Since, in such cases, the content you become aware of is generally the same as what was already there in the memory, this process is usually called “recollection”, and not awareness. But that is misleading, since it makes you think that no change has happened during the process of remembering, when it clearly has; e.g. when you struggle to remember a name and it suddenly comes to you.

To remove any doubts about this — namely, that you can form memories of experiences inside your mind — let’s look at one more curious phenomenon: remembering your dreams. You can remember (i.e. become aware of) events in your dreams just as you can of waking life. This is part of what makes dreams seem so lifelike at the time, despite how wildly they diverge from waking life in terms of consistency, logic, plausibility, continuity with your waking memories, etc. The ability to be aware of events in dreams is also the reason you still feel like you have “consciousness” while dreaming, despite all the nonsense and chaos in them.

The connection between awareness and consciousness has long been recognized. Though they don’t perfectly overlap, it seems impossible to imagine being conscious without being aware of something — anything at all, be it your internal state, an idea, the external world. However, this confronts us with a strange inconsistency. Awareness, as described above, is restricted to short, self-contained segments of learning: you see/hear something (or think something), your mind presently learns about it, and you can recall it later on. On the other hand, the lay perception of consciousness is that it is a continuous state of being.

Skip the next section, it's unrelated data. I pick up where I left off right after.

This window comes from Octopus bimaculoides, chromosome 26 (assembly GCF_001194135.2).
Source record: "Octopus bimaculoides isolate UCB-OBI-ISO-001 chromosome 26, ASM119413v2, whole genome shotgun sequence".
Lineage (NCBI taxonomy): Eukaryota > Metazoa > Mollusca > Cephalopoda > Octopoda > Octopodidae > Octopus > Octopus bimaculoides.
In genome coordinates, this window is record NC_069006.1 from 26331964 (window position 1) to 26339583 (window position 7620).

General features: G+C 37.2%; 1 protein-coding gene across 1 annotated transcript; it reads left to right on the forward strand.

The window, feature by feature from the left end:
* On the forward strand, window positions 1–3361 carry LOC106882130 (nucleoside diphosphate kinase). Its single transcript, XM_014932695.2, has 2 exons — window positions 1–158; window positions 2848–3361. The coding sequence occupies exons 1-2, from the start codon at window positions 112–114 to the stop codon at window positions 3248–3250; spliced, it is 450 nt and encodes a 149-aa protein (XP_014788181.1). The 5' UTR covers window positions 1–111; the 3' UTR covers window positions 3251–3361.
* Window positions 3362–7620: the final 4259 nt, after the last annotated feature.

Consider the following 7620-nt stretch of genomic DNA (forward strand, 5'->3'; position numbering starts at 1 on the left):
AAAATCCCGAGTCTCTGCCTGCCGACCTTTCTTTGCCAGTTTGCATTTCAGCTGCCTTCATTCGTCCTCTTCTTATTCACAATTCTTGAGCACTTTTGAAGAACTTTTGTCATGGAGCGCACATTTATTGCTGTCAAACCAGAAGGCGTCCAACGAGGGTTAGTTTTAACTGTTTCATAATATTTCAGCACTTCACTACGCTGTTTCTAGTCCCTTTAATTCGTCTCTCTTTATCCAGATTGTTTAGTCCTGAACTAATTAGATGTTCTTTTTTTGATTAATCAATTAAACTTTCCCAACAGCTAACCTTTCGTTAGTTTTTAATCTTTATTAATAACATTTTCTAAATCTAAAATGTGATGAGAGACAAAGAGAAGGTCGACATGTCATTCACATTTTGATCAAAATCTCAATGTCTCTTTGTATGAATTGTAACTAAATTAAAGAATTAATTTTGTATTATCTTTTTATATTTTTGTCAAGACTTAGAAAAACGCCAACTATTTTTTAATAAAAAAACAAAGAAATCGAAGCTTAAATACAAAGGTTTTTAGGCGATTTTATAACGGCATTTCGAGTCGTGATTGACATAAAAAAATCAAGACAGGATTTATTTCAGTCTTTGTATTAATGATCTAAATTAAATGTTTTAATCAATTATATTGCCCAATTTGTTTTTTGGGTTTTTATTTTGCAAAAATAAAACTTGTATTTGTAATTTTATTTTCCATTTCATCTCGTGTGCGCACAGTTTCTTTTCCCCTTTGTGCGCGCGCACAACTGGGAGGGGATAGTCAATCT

Perhaps this second belief is misinformed. It seems that although you can be conscious at any time, it is not true that you are conscious at all times. If awareness is a momentary phenomenon, then consciousness is not a continuous state of human experience. Rather you are aware in small chunks, like “islands” of awareness surrounded by a sea of unknown.